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March 2017

A Monthly Archive (41 entries)
Macroeconomists are often lousy political philosophers. In previous posts I've discussed how macroeconomic views that are considered "liberal" or "conservative" actually have no obvious relationship to those political stances. For instance there's no obvious reason why "using monetary policy" (as... MORE

Restless Judge Posner

Law and Economics
David Henderson
Probably the best-known current federal judge who is not a Supreme Court justice is Richard Posner. He has been a judge on the 7th Circuit since 1981. Posner is known for his judicial decisions, his crystal-clear writing style in... MORE

DeLong on Gains from International Trade

International Trade
David Henderson
UC Berkeley economist Brad DeLong has written one of the best short pieces on the gains from international trade. His post is titled "Are There Benefits from Free Trade?: DeLong FAQ." He writes: Well, typically and roughly, the average import... MORE

Henderson on the John Batchelor Show

Economics of Health Care
David Henderson
Here's the audio from my interview yesterday. The interview was prompted by this blog post.... MORE

Good Manners vs. Political Correctness

Behavioral Economics and Rationality
Bryan Caplan
My first face-to-face encounter with political correctness came in 1989.  All undergrads in my dorm at UC Berkeley were strongly urged to attend the all-important DARE meeting.  Not DARE as in "Drug Abuse Resistance Education" but DARE as in "Diversity... MORE

Robert Frost and liberalism

moral reasoning
Scott Sumner
Robert Frost once said: A liberal is a man too broadminded to take his own side in a quarrel. This seems very clever to me---I wonder what other people think. 1. He may not be using the term "liberal" to... MORE

EconTalk host Russ Roberts has made no secret of his misgivings about high-level statistical analysis. So it's no surprise that his skepticism is brought to bear in his interview this week with Columbia University's Andrew Gelman. However, Roberts magnanimously... MORE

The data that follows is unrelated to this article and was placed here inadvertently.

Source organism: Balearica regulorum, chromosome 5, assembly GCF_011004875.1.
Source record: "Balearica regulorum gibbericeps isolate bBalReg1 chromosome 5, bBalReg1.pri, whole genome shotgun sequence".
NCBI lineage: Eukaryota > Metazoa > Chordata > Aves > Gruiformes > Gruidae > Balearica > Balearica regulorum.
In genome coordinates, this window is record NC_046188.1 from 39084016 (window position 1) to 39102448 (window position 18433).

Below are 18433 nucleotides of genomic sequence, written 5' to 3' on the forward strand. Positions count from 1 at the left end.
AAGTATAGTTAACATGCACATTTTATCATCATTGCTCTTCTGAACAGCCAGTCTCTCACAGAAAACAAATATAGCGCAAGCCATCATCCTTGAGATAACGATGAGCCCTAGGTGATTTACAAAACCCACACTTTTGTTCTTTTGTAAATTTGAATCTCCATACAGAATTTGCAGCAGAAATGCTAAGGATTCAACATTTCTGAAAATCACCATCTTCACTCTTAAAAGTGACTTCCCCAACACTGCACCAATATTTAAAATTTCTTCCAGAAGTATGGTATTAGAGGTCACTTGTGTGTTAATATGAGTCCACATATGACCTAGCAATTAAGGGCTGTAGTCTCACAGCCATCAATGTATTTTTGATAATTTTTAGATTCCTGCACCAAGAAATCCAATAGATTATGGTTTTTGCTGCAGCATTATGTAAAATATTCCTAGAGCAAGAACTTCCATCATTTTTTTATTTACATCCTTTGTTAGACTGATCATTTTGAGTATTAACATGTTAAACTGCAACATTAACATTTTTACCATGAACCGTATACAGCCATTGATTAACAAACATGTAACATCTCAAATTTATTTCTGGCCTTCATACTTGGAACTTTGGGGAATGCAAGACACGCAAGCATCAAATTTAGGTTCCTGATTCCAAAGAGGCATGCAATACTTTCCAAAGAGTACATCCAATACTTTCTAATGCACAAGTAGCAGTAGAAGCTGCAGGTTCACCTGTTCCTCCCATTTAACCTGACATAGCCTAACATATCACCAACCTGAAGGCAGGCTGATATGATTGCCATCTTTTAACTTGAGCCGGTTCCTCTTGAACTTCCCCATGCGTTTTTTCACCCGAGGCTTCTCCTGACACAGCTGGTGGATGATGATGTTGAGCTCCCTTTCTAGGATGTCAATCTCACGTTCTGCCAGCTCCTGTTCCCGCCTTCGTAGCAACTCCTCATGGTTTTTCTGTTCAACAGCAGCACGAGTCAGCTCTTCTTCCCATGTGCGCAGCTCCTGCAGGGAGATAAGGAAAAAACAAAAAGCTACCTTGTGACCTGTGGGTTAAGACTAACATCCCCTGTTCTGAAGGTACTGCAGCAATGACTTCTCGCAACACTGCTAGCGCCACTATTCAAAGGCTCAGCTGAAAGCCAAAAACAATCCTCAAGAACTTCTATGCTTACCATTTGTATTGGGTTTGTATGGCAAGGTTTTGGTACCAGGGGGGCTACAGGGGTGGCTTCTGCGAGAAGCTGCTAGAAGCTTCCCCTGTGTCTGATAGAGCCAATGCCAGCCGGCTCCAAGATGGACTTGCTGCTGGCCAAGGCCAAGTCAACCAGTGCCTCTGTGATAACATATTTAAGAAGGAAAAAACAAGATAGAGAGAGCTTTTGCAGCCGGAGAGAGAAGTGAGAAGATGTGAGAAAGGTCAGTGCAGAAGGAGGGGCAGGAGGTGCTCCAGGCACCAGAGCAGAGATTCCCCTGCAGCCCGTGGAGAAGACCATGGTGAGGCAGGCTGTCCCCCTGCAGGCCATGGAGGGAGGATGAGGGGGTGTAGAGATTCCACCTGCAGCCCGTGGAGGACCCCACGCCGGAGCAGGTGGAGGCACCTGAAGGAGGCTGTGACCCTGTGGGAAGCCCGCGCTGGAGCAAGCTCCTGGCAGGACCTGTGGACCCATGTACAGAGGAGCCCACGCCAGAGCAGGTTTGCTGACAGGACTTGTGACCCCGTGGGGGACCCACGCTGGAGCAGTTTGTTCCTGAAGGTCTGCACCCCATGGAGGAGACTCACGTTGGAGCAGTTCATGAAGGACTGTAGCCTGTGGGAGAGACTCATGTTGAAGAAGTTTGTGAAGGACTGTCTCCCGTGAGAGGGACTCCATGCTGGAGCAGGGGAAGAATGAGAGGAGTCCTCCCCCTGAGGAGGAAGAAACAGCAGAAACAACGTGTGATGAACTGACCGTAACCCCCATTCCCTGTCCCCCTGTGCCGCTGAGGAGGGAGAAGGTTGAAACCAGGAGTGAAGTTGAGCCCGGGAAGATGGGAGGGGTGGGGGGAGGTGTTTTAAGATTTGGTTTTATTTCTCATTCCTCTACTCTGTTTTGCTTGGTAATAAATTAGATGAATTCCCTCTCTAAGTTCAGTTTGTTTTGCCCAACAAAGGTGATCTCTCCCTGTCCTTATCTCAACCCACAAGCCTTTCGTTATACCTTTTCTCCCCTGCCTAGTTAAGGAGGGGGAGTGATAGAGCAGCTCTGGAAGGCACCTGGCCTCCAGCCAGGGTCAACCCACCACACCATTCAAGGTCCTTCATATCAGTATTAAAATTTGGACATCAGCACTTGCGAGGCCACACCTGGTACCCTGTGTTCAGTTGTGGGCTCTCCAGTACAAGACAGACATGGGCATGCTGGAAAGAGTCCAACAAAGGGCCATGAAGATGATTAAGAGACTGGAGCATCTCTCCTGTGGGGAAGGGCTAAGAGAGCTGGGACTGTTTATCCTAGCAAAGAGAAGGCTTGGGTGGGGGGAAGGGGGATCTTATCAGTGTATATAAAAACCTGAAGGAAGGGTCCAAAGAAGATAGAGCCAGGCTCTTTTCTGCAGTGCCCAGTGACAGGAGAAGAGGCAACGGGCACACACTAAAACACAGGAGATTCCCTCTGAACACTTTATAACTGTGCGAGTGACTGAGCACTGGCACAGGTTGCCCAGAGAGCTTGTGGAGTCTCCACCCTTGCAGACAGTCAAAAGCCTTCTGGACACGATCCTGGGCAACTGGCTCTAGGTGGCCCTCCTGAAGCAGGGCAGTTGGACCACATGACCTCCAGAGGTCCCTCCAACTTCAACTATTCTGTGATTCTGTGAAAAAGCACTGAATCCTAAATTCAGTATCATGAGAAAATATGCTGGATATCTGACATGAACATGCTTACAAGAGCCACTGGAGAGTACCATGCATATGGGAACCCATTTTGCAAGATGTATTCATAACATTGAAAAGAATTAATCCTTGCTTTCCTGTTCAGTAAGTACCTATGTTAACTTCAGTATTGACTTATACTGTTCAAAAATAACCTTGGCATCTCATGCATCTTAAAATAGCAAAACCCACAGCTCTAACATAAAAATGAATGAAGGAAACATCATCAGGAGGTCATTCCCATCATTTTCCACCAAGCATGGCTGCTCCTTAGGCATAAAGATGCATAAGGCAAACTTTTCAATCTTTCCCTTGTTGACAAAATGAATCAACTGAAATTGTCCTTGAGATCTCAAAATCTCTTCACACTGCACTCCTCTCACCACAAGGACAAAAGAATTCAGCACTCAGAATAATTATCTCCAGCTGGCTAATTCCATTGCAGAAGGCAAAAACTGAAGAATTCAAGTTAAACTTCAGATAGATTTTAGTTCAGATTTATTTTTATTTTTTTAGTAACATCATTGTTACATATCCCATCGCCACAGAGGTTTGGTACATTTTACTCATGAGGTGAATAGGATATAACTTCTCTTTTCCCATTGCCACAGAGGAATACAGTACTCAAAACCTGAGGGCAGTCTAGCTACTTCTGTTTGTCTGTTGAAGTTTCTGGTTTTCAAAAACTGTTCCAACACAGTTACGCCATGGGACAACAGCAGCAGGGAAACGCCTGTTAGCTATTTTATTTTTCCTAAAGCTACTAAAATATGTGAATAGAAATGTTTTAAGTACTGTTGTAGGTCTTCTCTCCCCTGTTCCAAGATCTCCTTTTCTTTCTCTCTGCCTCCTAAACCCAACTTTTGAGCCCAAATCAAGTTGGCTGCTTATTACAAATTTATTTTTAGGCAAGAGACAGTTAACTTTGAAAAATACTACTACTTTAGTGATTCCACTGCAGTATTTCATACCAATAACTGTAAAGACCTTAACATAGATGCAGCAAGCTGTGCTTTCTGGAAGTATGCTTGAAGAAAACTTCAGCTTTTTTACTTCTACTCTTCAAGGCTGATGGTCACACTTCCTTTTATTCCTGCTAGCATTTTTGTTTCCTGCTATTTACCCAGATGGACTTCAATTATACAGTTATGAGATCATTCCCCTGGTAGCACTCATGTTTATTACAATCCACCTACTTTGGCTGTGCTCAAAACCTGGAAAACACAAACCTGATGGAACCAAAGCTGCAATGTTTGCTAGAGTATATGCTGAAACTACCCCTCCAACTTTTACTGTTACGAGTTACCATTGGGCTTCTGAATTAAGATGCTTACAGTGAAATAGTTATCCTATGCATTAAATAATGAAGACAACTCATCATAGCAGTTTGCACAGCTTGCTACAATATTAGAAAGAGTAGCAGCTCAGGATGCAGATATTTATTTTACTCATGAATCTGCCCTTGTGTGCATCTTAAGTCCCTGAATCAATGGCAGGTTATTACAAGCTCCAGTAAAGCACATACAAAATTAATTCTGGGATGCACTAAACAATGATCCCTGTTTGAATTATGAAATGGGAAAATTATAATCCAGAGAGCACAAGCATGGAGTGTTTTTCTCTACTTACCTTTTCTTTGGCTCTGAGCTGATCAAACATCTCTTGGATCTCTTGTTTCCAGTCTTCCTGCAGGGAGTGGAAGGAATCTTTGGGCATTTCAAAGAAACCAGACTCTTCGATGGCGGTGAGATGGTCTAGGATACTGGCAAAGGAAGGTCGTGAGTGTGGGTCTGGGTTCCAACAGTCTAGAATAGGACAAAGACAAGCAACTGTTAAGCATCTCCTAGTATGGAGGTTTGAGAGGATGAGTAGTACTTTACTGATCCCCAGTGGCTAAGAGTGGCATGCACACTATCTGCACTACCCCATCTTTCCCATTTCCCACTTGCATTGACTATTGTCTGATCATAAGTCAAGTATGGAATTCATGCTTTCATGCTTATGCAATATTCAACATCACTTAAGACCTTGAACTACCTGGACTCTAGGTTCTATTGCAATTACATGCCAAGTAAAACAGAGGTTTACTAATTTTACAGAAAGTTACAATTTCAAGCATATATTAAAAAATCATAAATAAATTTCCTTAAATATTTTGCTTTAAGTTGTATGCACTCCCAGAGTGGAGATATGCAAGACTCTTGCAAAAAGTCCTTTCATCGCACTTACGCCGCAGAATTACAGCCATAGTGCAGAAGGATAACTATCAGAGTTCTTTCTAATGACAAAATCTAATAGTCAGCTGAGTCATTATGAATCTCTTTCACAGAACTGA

Tyler Cowen is a Semi-Persuasive Futurist

Books: Reviews and Suggested Readings
David Henderson
My review of Tyler Cowen's latest book, The Complacent Class, is now out in the pages of Regulation. It's titled "Tyler Cowen: Semi-Persuasive Futurist." This excerpt gives a flavor of what I liked and disliked: Cowen nails the causes and... MORE

Is Immigration a Basic Human Right? Full Video

Economic Philosophy
Bryan Caplan
Here's my debate with Christopher Wellman.  Since the audience was admonished to vote on the literal resolution prior to voting, I'm now slightly less confident in my "metaphorical voting" theory of my Intelligence Squared debate outcome.  Either way, enjoy.... MORE

Interest on reserves and stock prices in 2008

Finance: stocks, options, etc.
Scott Sumner
I did a recent post criticizing Bernanke's defense of paying interest on reserves. This policy was introduced in October 2008, and even the Fed viewed the policy as contractionary in intent. Indeed Susan Woodward and Robert Hall called the Fed's... MORE

Until recently, I only knew Howard Hughes' World War I saga Hell's Angels (1930) second-hand, from Martin Scorsese's Hughes biopic, The Aviator.  I was amazed when I finally watched Hughes' classic.  The special effects are stunning even by modern standards. ... MORE

Thoughts on the Republican Health Insurance Reform

Economics of Health Care
David Henderson
I've held back on commenting in a big-picture sense on the Republicans' plan for repealing and replacing Obamacare. I've found comments by Megan McArdle, Peter Suderman, co-blogger Scott Sumner, and Steven Landsburg, among others, useful. They've tended to focus on... MORE

Here's my opening statement from Thursday's debate.  Enjoy. Normal 0 false false false MicrosoftInternetExplorer4 There are many complaints about governments, but the harshest is, "This government grossly violates human rights."  The background assumption is that human beings have rights that... MORE

Is a falling population contractionary?

Macroeconomics
Scott Sumner